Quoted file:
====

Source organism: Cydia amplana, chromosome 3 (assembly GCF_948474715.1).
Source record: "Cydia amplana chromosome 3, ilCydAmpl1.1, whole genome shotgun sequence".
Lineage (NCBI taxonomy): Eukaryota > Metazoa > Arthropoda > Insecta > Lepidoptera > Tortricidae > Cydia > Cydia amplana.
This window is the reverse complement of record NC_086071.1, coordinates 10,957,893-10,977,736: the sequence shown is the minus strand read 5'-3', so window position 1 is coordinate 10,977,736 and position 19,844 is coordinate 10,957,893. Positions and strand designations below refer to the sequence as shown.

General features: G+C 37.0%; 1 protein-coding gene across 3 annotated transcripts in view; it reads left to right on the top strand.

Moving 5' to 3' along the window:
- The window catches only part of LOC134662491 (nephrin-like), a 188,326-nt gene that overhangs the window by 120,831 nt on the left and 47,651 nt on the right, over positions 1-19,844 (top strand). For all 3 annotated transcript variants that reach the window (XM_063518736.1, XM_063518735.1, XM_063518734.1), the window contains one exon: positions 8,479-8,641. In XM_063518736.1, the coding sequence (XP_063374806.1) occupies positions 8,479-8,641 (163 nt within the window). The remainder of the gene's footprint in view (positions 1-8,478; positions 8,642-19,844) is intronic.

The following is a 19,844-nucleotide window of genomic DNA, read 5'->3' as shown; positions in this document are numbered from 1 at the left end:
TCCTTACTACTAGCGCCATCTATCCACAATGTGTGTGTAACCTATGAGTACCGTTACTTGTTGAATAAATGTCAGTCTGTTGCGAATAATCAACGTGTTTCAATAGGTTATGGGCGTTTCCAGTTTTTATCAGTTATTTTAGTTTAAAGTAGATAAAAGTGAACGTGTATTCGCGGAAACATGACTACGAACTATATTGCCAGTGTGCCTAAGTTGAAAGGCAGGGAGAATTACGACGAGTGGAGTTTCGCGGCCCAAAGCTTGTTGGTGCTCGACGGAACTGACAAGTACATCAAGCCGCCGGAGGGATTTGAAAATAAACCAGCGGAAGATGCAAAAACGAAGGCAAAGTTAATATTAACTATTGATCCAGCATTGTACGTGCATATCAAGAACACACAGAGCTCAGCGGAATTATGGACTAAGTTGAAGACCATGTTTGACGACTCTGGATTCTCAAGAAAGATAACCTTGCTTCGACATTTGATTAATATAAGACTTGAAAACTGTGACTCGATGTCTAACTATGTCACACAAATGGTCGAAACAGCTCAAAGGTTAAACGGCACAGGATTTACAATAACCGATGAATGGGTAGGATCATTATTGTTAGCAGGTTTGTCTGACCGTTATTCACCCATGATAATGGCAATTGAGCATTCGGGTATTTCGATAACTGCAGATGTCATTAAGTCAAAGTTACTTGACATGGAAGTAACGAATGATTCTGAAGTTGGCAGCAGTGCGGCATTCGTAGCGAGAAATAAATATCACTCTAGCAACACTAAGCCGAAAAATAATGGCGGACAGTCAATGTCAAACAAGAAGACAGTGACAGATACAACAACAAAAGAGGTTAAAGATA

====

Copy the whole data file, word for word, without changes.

Source organism: Cydia amplana, chromosome 3 (assembly GCF_948474715.1).
Source record: "Cydia amplana chromosome 3, ilCydAmpl1.1, whole genome shotgun sequence".
Lineage (NCBI taxonomy): Eukaryota > Metazoa > Arthropoda > Insecta > Lepidoptera > Tortricidae > Cydia > Cydia amplana.
This window is the reverse complement of record NC_086071.1, coordinates 10,957,893-10,977,736: the sequence shown is the minus strand read 5'-3', so window position 1 is coordinate 10,977,736 and position 19,844 is coordinate 10,957,893. Positions and strand designations below refer to the sequence as shown.

General features: G+C 37.0%; 1 protein-coding gene across 3 annotated transcripts in view; it reads left to right on the top strand.

Moving 5' to 3' along the window:
- The window catches only part of LOC134662491 (nephrin-like), a 188,326-nt gene that overhangs the window by 120,831 nt on the left and 47,651 nt on the right, over positions 1-19,844 (top strand). For all 3 annotated transcript variants that reach the window (XM_063518736.1, XM_063518735.1, XM_063518734.1), the window contains one exon: positions 8,479-8,641. In XM_063518736.1, the coding sequence (XP_063374806.1) occupies positions 8,479-8,641 (163 nt within the window). The remainder of the gene's footprint in view (positions 1-8,478; positions 8,642-19,844) is intronic.

The following is a 19,844-nucleotide window of genomic DNA, read 5'->3' as shown; positions in this document are numbered from 1 at the left end:
TCCTTACTACTAGCGCCATCTATCCACAATGTGTGTGTAACCTATGAGTACCGTTACTTGTTGAATAAATGTCAGTCTGTTGCGAATAATCAACGTGTTTCAATAGGTTATGGGCGTTTCCAGTTTTTATCAGTTATTTTAGTTTAAAGTAGATAAAAGTGAACGTGTATTCGCGGAAACATGACTACGAACTATATTGCCAGTGTGCCTAAGTTGAAAGGCAGGGAGAATTACGACGAGTGGAGTTTCGCGGCCCAAAGCTTGTTGGTGCTCGACGGAACTGACAAGTACATCAAGCCGCCGGAGGGATTTGAAAATAAACCAGCGGAAGATGCAAAAACGAAGGCAAAGTTAATATTAACTATTGATCCAGCATTGTACGTGCATATCAAGAACACACAGAGCTCAGCGGAATTATGGACTAAGTTGAAGACCATGTTTGACGACTCTGGATTCTCAAGAAAGATAACCTTGCTTCGACATTTGATTAATATAAGACTTGAAAACTGTGACTCGATGTCTAACTATGTCACACAAATGGTCGAAACAGCTCAAAGGTTAAACGGCACAGGATTTACAATAACCGATGAATGGGTAGGATCATTATTGTTAGCAGGTTTGTCTGACCGTTATTCACCCATGATAATGGCAATTGAGCATTCGGGTATTTCGATAACTGCAGATGTCATTAAGTCAAAGTTACTTGACATGGAAGTAACGAATGATTCTGAAGTTGGCAGCAGTGCGGCATTCGTAGCGAGAAATAAATATCACTCTAGCAACACTAAGCCGAAAAATAATGGCGGACAGTCAATGTCAAACAAGAAGACAGTGACAGATACAACAACAAAAGAGGTTAAAGATA